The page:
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The following questions and answers are excerpted from a conversation that followed the NBR screening of Kajillionaire.

Can you talk about your scriptwriting and research process?

Miranda July: Writing can come with all sorts of weird blocks, so part of it for me is outsmarting those blocks. In the beginning, I put notes in a file as they come to me in any part. It can be something from the real world, whether research-based or a memory. I don’t love to get lost in other movies or research; it doesn’t appeal to me that much. But I do have a deep reservoir of Mission Impossible the TV show. I would watch it every night with my dad and my brother and I loved it… the peeling off of the mask and the good guys and the villains, it’s so intense and kind of Shakespearian in that you don’t know who to trust. That was all in my pocket while writing this film. I had grown up with it and it felt intimately entwined with my family. That anxiety level of Mission Impossible kind of matched the anxiety level in my family. In terms of when I’m writing, once I’ve amassed enough notes, I work every day, like a regular job (though it’s much easier when your kids are able to attend school!). And then I’m like, what part do I want to write today? I know the story enough, but I don’t write in order. Then I try to connect these different islands of the story, and it seems to be less daunting that way.

If everyone is weird, then no one is weird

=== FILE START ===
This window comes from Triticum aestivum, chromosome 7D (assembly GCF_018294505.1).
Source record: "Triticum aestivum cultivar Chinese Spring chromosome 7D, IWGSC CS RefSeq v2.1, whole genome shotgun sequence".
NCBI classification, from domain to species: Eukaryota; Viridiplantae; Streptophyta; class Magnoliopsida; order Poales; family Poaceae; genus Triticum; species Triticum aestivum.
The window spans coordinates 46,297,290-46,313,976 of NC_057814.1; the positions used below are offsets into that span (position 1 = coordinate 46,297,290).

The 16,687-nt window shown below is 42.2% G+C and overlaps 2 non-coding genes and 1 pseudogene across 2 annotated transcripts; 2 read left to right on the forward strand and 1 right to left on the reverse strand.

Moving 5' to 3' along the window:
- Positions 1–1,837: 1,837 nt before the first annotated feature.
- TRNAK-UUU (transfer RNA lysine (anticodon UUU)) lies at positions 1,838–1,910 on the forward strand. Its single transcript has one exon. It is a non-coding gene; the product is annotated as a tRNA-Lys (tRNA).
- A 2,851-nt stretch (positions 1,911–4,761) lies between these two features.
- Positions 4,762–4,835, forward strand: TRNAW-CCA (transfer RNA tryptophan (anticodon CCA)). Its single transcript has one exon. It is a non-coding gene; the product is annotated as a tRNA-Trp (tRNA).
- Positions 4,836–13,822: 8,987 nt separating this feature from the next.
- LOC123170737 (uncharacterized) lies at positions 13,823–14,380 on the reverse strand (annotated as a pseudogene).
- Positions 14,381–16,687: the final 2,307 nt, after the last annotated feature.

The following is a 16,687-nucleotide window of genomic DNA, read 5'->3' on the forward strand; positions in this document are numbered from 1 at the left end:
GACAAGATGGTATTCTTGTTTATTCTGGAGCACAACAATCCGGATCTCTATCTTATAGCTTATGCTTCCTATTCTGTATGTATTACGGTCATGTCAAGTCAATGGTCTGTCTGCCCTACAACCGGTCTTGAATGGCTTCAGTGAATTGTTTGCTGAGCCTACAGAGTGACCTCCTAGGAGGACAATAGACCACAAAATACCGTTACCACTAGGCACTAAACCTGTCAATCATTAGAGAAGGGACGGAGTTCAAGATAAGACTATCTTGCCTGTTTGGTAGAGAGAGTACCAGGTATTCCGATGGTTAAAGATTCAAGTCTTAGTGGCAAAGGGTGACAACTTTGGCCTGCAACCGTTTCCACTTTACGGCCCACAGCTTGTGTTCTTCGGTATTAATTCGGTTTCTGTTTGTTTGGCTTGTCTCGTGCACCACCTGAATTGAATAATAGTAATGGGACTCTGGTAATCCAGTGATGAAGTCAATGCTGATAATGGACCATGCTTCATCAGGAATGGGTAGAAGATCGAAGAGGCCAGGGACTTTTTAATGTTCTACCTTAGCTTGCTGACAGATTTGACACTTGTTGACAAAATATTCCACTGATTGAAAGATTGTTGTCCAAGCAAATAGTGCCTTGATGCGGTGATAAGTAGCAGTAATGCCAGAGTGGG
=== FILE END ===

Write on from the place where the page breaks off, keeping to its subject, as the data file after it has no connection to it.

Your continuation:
Old Dolio is such a great and unique character. How did you and Evan Rachel Wood work together to develop her voice and physicality?

Evan reassured me that Old Dolio was in there, soul-wise. I knew she was a great actress, but I did want to know that she connected to the character, which she did. We worked here, in my office. I got her some really baggy clothes. I felt like I couldn’t tell her to move in a certain way because that’s not where movement comes from; it really comes from your internal state. I used this process where I acted like a therapist and I interviewed her and asked her about her mom, all of these questions that I knew would make Old Dolio uncomfortable. At first she answered as Old Dolio, who didn’t want any part of this territory, and then I kept asking questions but told her she wasn’t allowed to talk, but that she could use noises and grunts.  And then we kept going. Then I told her no more sounds, just your body. Just knock things or do whatever you want. And she starting knocking books off shelves because her soul didn’t have a clear expression. I felt like that was the anchor to the physicality. And then we added language from the script, and Evan really kept this narrow communication output we had worked on and everything hung on that. And her low-register voice is real. She has a naturally low voice that she trained up to avoid vocal nodes when she sings. I don’t quite understand it but it was hers for the offering! I was like, can you do that for a whole movie? And it wasn’t even an issue. It so clearly helped her drop into the character.

The gas station sequence is such a significant moment in the film and really speaks to the rebirth of Old Dolio. How did you shoot that?